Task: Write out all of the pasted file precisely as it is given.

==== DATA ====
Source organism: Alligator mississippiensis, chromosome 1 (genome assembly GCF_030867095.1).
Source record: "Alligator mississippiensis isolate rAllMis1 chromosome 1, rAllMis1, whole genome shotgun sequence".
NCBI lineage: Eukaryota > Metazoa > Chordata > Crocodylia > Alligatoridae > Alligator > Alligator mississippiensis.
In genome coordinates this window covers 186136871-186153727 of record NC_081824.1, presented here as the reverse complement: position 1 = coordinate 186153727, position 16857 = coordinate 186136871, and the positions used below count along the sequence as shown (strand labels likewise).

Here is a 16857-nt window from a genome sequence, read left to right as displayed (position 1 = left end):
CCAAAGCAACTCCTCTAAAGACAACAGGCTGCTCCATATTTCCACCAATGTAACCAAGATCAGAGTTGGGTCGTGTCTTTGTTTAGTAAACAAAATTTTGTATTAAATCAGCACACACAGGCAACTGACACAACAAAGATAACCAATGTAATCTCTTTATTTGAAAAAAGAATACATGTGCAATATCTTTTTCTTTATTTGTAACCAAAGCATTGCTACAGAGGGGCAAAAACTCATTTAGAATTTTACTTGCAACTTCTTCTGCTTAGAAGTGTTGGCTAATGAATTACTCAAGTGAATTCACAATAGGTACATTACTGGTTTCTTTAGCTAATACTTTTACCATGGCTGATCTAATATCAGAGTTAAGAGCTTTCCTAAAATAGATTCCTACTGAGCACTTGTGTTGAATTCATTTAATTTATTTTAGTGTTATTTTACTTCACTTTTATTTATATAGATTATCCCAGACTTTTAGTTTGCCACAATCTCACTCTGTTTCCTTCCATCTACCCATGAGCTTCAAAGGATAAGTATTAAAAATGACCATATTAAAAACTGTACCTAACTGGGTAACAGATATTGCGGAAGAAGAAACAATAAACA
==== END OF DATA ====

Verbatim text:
Source organism: Alligator mississippiensis, chromosome 1 (genome assembly GCF_030867095.1).
Source record: "Alligator mississippiensis isolate rAllMis1 chromosome 1, rAllMis1, whole genome shotgun sequence".
NCBI lineage: Eukaryota > Metazoa > Chordata > Crocodylia > Alligatoridae > Alligator > Alligator mississippiensis.
In genome coordinates this window covers 186136871-186153727 of record NC_081824.1, presented here as the reverse complement: position 1 = coordinate 186153727, position 16857 = coordinate 186136871, and the positions used below count along the sequence as shown (strand labels likewise).

Here is a 16857-nt window from a genome sequence, read left to right as displayed (position 1 = left end):
CCAAAGCAACTCCTCTAAAGACAACAGGCTGCTCCATATTTCCACCAATGTAACCAAGATCAGAGTTGGGTCGTGTCTTTGTTTAGTAAACAAAATTTTGTATTAAATCAGCACACACAGGCAACTGACACAACAAAGATAACCAATGTAATCTCTTTATTTGAAAAAAGAATACATGTGCAATATCTTTTTCTTTATTTGTAACCAAAGCATTGCTACAGAGGGGCAAAAACTCATTTAGAATTTTACTTGCAACTTCTTCTGCTTAGAAGTGTTGGCTAATGAATTACTCAAGTGAATTCACAATAGGTACATTACTGGTTTCTTTAGCTAATACTTTTACCATGGCTGATCTAATATCAGAGTTAAGAGCTTTCCTAAAATAGATTCCTACTGAGCACTTGTGTTGAATTCATTTAATTTATTTTAGTGTTATTTTACTTCACTTTTATTTATATAGATTATCCCAGACTTTTAGTTTGCCACAATCTCACTCTGTTTCCTTCCATCTACCCATGAGCTTCAAAGGATAAGTATTAAAAATGACCATATTAAAAACTGTACCTAACTGGGTAACAGATATTGCGGAAGAAGAAACAATAAACA